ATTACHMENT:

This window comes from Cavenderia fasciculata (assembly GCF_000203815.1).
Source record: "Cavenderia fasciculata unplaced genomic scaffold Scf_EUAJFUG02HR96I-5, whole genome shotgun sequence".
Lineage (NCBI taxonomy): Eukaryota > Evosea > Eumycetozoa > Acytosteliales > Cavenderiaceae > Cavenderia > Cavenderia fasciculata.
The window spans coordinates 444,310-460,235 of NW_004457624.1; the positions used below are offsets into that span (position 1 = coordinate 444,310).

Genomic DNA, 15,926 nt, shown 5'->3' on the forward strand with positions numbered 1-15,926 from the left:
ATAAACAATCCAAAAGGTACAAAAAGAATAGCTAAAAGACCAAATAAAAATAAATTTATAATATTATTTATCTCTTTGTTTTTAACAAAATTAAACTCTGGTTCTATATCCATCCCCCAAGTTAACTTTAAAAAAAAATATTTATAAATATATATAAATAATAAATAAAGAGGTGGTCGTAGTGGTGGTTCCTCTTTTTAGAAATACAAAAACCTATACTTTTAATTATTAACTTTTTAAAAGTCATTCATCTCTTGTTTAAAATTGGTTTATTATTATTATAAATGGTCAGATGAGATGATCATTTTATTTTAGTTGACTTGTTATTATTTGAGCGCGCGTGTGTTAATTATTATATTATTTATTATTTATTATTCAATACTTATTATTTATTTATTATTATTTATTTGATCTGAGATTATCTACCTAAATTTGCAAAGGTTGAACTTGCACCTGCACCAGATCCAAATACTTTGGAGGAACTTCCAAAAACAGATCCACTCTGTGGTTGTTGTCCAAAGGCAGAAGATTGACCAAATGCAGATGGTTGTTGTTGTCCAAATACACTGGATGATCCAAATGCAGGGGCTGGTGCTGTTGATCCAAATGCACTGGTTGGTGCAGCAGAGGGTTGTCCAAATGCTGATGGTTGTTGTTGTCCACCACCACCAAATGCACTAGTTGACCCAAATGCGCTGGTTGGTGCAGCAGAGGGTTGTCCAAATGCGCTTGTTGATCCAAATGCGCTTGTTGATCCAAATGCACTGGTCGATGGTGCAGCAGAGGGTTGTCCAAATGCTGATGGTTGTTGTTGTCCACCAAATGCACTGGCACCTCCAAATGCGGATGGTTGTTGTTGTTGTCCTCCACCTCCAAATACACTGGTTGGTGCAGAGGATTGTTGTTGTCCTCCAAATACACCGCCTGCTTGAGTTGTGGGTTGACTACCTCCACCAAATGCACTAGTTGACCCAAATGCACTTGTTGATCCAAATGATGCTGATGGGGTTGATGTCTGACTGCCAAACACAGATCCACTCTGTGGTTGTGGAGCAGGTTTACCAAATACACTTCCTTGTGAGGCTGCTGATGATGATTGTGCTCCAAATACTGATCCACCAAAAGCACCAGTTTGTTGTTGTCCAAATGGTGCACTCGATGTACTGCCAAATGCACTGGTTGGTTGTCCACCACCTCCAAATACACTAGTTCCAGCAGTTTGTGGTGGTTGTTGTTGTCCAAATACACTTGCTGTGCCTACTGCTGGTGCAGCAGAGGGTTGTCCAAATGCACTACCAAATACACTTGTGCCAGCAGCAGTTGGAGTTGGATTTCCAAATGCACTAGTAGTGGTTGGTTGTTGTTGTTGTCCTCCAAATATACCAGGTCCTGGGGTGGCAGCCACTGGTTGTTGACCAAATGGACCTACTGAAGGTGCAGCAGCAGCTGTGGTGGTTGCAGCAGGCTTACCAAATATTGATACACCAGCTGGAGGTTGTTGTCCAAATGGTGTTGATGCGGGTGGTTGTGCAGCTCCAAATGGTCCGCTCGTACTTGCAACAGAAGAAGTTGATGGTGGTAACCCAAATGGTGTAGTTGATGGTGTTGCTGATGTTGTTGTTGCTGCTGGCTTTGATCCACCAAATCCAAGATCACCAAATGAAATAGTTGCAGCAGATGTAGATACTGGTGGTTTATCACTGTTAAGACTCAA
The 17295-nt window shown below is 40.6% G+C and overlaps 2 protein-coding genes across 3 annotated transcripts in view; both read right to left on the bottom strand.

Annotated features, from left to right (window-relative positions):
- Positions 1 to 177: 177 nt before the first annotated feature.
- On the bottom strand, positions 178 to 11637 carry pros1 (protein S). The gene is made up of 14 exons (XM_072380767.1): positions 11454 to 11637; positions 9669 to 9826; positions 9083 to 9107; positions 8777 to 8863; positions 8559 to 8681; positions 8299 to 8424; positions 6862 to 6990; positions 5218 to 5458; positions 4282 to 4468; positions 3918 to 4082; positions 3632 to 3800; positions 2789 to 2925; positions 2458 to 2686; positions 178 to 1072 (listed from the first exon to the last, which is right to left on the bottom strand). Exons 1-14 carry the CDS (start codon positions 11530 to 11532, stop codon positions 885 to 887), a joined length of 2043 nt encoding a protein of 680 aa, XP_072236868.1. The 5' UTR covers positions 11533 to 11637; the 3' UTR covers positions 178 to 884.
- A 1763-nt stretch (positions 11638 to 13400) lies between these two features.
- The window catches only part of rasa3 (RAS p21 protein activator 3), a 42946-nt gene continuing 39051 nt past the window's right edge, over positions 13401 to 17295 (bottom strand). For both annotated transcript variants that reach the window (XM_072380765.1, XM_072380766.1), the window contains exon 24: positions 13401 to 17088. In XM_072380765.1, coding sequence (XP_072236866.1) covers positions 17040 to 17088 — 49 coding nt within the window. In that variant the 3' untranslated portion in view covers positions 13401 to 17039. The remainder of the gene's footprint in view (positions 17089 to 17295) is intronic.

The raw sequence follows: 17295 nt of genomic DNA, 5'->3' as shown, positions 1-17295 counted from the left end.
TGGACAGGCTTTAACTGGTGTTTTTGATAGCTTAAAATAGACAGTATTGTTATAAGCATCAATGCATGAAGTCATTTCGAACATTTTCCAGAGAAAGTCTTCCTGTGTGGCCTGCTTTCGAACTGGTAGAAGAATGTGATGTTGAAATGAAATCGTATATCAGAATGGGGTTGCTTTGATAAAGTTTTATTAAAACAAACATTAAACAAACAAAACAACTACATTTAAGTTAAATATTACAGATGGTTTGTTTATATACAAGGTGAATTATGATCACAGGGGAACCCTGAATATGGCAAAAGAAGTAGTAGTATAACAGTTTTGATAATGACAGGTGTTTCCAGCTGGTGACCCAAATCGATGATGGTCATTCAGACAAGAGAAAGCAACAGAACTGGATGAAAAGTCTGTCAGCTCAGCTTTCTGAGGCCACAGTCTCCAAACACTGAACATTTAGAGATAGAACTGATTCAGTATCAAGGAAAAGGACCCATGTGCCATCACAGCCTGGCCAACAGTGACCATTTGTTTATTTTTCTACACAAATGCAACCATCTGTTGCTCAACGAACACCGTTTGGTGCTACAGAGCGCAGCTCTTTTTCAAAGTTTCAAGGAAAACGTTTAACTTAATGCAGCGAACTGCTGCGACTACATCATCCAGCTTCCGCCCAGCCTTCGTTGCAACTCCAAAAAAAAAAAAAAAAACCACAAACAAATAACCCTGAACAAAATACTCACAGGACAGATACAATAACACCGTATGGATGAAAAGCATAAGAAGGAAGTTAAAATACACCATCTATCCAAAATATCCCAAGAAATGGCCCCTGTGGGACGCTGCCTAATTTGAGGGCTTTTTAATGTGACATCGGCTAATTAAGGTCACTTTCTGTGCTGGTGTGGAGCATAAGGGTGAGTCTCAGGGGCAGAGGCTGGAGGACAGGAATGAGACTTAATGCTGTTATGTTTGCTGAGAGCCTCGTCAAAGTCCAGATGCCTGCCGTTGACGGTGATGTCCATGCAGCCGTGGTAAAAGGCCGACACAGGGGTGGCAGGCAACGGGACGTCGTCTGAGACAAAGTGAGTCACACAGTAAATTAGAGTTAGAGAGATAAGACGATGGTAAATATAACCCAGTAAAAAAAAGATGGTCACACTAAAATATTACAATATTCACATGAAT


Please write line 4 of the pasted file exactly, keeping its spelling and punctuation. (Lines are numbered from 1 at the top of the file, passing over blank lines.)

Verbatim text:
The window spans coordinates 444,310-460,235 of NW_004457624.1; the positions used below are offsets into that span (position 1 = coordinate 444,310).